“I feel like I’m running for office sometimes. Because people start coming and supplicate to you about all types of little issues,” says Fields. “I’m just out here, you think, selling corn. But you end up being different things to different people.”
There’s a man who arrived on a sportbike who chimes in.
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“A therapist,” John Hill, who goes by Nutty, adds. “Everybody’s trying to talk with him. He’s a real cool dude, and he’s easy to get along with.”
Hill lives in the neighborhood and has been waiting for his elote long before the Corn Man showed up. He gets the first batch of the afternoon.
“It’s always good,” Hill laughs. “It’s still divine!”
A few people who showed up before the Corn Man set up shop are circling back to order. And new ones are coming through now that it’s closer to dinner.
Marcus Wilson is on his way to his landscaping job down the street. The 14-year-old says he’s a regular customer.
“Either early in the morning when I’m walking to school or when I get out of school. Or sometimes when I’m coming from work or going to work,” says Wilson.
Wilson says he’s been eating at the stand for the last six years, almost half of his life. And that’s exactly the kind of fixture Orrin Fields wants to be. The Corn Man on Puritan says he wants to craft an experience.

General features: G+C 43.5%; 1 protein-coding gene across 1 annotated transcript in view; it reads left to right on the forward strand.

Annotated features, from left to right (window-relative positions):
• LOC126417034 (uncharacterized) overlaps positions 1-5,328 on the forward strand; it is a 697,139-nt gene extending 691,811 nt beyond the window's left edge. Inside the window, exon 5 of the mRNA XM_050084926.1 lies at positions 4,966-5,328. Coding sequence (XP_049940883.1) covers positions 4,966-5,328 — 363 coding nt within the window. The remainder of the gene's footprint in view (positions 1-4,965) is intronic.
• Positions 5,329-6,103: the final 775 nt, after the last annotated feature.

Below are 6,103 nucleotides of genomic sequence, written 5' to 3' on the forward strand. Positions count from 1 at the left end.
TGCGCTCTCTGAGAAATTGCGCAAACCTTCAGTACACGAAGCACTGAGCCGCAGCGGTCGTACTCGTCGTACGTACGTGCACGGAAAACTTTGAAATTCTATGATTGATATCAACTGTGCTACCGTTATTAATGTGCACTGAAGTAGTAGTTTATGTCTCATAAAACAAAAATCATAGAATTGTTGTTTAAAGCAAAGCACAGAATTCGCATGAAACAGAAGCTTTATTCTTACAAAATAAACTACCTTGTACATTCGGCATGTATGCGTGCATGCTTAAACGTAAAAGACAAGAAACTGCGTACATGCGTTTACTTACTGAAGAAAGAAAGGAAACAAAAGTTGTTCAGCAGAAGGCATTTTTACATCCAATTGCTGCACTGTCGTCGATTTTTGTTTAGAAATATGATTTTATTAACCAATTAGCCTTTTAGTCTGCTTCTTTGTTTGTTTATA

“I want to be the neighborhood icon. Somewhere for them to stop like we had somewhere to stop. I’m bringing back the mom and pop,” says Fields, continuing the rhyme as he shares a laugh with Wilson.
Fields has big plans for the future. He wants to set up a brick-and-mortar shop close by for the winters. In the meantime, you can find him outside behind the grill, shucking corn and holding down the block.
MEET THE LISTENER
Warren resident David Gifford spotted a hand-painted sign near Belle Isle that was advertising corn.
“And we were just driving down Jefferson and just saw this red sign that said ‘Corn Real Good’ and I kind of got a curiosity going on about it,” says Gifford.
Have you ever stopped by to try the Corn Real Good corn? Know of another entrepreneur in Detroit doing something similar with a different food? We want to hear from you. Call 313-403-5747 and leave us a voice message or record a voice memo on your phone and email it to CuriosiD@wdet.org. We might include your comments in a future CuriosiD episode!